Zinat Al-Moluk House
Zinat Al-Molk or Zinat Al-Moluk is one of the historical and architectural monuments of the Qajar era in Shiraz that took about 12 years to build and it has long been the home of Lady Zinat Al-Moluk Qavami, the daughter of Qavam al-Molk IV.
Who was Zinat Al-Moluk?
Zintal Al-Moluk was from the Qavam al-Molk family, which was related to Haj Ibrahim Kalantar, who was the ruler and sheriff of Shiraz and Fars province during various periods. She was the daughter of Habibullah Qavam and the wife of Forough al-Molk. She was a decent and gentle lady who always helped the poor.
Architecture of Zinat Al-Moluk House
It is interesting to know that this house is located on the west side of Narenjestan Qavam Garden. In fact, the distance between this house and the Qavam House is just an alley and they are connected by a secret underground path.
The entrance door to this house is beautifully engraved. After passing through the entrance, there is a vestibule (which is called “Hashti” in Persian). To the left of this vestibule, there is a front door to the courtyard. There are two beautiful symmetrical gardens in front of each other, decorated with beautiful howz (Iranian man- made pools). The howz is composed of six pieces of integrated rock and decorated with flower pots.
The crescent-shaped seven-color tiles on the front view of the building are particularly beautiful and impressive. In these tiles, paintings of the sun, two angels, two lions (holding swords in hand) are presented along with a verse of the Holy Quran. Around the courtyard, the walls are decorated with floral and shrub designs.
Except for the roofless porch in the east of the yard, there are 20 rooms and all of them are interconnected. So to enter from the north rooms to the south ones you do not need to go to the courtyard. All rooms have wooden ceilings adorned with elegant paintings of animals, birds and flowers. The main hall of the building (also called mirror hall) is located on its west side. This hall has enchanting paintings and mirrors all over the walls and ceiling. Paintings on the wooden ceiling of the rooms, mirrored walls, stunning stucco, Orosi windows with colorful glass and every part of the home are a fusion of Iranian and European art styles, which shows the impact of European architecture and art on Qajar architecture. Opposite of the Mirror Hall, there is a summer hall.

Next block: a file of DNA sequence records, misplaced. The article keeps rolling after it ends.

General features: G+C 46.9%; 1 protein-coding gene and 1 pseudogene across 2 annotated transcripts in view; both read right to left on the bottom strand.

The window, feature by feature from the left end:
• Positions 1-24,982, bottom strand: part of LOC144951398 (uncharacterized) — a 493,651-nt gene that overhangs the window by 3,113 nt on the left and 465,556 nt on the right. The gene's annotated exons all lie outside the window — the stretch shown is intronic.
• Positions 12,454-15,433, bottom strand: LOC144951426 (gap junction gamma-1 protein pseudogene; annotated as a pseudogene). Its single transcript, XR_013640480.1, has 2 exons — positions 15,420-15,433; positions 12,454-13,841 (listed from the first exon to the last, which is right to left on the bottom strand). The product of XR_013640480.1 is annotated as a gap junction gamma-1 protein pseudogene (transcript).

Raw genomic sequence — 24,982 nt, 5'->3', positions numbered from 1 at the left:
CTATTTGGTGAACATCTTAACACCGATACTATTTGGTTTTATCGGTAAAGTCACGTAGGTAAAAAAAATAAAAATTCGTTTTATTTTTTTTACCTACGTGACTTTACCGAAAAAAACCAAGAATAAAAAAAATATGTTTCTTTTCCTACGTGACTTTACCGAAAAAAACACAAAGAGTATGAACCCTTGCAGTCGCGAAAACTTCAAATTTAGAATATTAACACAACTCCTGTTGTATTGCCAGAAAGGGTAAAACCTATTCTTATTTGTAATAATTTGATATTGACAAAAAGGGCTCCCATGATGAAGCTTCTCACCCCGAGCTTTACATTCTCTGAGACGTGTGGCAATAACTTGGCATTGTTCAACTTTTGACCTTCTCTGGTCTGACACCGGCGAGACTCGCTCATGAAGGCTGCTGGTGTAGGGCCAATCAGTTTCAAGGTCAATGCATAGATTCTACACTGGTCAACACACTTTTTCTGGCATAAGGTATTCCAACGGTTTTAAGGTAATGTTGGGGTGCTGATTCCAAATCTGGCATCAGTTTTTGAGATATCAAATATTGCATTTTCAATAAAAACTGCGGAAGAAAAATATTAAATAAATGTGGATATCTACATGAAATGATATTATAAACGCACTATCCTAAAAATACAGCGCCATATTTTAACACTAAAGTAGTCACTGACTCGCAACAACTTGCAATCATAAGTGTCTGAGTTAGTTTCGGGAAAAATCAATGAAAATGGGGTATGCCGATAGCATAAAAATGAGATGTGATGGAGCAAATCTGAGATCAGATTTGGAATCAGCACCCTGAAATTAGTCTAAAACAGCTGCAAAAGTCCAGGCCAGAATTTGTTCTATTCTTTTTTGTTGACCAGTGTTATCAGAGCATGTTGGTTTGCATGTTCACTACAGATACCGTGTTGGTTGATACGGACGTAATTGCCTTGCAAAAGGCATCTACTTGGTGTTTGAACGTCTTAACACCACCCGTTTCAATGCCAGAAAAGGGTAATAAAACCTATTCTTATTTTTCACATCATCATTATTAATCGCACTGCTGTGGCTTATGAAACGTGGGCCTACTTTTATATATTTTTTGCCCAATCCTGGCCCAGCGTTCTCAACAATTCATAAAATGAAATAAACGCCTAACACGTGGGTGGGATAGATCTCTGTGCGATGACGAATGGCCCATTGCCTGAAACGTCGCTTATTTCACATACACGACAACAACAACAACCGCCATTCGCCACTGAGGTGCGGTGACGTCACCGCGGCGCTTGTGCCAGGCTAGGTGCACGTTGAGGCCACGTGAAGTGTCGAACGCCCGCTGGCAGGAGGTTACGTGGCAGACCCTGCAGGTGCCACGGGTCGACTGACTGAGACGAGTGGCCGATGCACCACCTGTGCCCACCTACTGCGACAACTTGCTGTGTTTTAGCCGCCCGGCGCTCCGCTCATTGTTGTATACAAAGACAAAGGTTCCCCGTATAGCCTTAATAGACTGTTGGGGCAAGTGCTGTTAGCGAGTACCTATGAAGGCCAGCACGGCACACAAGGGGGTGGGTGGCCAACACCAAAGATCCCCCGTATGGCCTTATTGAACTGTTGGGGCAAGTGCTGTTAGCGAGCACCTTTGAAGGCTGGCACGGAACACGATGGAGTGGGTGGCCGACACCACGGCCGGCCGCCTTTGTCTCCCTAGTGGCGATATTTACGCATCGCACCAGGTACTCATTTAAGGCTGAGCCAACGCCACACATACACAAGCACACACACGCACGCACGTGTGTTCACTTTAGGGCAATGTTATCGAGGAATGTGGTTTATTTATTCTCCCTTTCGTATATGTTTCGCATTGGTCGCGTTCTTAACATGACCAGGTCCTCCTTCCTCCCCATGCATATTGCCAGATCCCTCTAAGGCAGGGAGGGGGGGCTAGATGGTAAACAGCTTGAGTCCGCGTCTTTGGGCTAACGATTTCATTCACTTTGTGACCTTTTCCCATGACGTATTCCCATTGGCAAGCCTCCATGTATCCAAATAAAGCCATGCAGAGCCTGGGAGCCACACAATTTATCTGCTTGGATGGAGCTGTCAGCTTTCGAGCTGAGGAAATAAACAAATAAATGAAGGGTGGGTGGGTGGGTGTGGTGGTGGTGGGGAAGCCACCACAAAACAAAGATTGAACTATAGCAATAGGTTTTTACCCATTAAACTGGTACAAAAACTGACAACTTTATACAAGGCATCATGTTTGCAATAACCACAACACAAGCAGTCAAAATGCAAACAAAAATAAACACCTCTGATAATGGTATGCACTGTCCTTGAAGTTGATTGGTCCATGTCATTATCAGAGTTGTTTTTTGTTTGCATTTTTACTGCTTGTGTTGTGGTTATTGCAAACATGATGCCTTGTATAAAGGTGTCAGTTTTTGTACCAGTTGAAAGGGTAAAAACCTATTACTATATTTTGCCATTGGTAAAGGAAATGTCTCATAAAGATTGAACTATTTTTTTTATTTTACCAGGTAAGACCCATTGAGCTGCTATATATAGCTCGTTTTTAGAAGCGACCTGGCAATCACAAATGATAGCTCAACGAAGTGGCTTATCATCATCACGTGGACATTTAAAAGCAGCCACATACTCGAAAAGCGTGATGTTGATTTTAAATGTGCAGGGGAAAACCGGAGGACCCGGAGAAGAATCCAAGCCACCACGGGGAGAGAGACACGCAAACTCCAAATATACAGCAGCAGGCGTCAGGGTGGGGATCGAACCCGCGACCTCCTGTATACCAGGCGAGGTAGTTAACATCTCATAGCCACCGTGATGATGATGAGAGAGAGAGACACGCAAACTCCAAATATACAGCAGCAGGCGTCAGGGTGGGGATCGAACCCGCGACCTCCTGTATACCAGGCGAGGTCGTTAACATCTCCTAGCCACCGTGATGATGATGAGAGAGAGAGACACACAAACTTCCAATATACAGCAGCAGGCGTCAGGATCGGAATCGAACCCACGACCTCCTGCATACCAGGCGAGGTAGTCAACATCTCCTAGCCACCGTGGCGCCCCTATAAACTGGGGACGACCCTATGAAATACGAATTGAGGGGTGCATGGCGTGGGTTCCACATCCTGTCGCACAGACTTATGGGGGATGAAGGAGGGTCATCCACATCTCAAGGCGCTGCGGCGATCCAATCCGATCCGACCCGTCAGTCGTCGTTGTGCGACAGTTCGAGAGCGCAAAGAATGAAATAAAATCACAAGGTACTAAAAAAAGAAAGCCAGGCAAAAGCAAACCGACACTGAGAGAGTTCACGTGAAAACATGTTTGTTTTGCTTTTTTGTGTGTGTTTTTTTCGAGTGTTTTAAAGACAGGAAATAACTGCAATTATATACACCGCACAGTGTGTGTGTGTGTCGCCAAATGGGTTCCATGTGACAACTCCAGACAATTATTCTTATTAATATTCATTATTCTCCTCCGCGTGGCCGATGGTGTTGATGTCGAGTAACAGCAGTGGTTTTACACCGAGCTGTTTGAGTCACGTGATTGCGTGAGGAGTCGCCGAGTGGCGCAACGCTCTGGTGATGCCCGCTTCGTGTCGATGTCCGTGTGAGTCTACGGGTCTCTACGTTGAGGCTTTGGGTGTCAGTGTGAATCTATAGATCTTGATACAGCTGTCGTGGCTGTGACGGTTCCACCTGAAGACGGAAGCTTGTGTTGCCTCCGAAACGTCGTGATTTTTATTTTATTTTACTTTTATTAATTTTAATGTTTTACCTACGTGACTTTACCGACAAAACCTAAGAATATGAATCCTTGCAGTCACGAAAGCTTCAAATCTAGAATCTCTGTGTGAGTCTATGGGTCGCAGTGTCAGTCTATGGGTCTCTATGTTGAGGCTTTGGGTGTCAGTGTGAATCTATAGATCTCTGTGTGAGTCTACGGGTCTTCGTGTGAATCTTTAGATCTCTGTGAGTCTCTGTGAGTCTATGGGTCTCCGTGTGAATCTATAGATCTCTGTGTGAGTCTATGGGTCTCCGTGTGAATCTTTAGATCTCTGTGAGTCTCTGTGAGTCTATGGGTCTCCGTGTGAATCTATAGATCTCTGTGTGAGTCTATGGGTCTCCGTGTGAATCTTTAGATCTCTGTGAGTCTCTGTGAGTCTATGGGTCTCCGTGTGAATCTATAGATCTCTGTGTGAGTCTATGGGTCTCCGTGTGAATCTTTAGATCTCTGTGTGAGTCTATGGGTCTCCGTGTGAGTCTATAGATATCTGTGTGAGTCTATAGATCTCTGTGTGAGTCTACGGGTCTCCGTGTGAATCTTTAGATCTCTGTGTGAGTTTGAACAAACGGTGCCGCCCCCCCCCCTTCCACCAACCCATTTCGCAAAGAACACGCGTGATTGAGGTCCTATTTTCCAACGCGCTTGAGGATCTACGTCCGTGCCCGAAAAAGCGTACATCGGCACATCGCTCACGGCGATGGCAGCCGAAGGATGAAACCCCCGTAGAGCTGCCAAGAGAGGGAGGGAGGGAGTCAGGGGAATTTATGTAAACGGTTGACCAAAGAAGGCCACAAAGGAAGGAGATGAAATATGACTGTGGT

Another charm of this house is the Orosi windows with colored glasses that reflect the sunlight on the walls and creates a beautiful and pleasant atmosphere. The architecture of this house, although using Iranian and European art and architecture, is more Iranian style.
Museum of Zinat Al-Moluk house
The Zinat Al-Moluk house has a basement floor that covers the whole area of the house and was used as a food and weapon storage facility, but when Lady Zinat Al-Moluk assumes full ownership of it; she dedicates the entire basement to charity, assistance and housing for the poor and needy people.
The basement of the house, which has become a museum today, is actually one of the most fascinating parts and introduces visitors to various parts of Iran’s rich history. Today the Zinat Al-Moluk House Museum, which is believed to be similar to the Madame Tussauds Museum in London, is the site of the statues and sculptures of many of Shiraz’s great celebrities of literature and art. All these sculptures are made of wax. The northern hall and room on second floor have also become a music and conference hall, and movie theater for young artists.